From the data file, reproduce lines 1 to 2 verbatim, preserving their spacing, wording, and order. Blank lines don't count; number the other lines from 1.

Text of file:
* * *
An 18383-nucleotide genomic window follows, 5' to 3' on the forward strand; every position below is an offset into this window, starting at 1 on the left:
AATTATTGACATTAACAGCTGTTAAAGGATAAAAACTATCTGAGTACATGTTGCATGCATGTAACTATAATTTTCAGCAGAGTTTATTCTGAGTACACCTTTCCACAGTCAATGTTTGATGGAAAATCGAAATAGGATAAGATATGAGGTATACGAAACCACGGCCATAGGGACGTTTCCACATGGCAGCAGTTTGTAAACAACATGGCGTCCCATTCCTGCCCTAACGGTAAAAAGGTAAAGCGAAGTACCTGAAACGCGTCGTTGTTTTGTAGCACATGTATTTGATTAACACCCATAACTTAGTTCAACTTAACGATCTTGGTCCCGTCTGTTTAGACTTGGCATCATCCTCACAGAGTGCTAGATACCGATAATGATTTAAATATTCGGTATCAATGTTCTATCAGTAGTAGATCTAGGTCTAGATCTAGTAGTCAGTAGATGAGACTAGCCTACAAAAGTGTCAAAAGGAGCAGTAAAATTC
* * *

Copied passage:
An 18383-nucleotide genomic window follows, 5' to 3' on the forward strand; every position below is an offset into this window, starting at 1 on the left:
AATTATTGACATTAACAGCTGTTAAAGGATAAAAACTATCTGAGTACATGTTGCATGCATGTAACTATAATTTTCAGCAGAGTTTATTCTGAGTACACCTTTCCACAGTCAATGTTTGATGGAAAATCGAAATAGGATAAGATATGAGGTATACGAAACCACGGCCATAGGGACGTTTCCACATGGCAGCAGTTTGTAAACAACATGGCGTCCCATTCCTGCCCTAACGGTAAAAAGGTAAAGCGAAGTACCTGAAACGCGTCGTTGTTTTGTAGCACATGTATTTGATTAACACCCATAACTTAGTTCAACTTAACGATCTTGGTCCCGTCTGTTTAGACTTGGCATCATCCTCACAGAGTGCTAGATACCGATAATGATTTAAATATTCGGTATCAATGTTCTATCAGTAGTAGATCTAGGTCTAGATCTAGTAGTCAGTAGATGAGACTAGCCTACAAAAGTGTCAAAAGGAGCAGTAAAATTC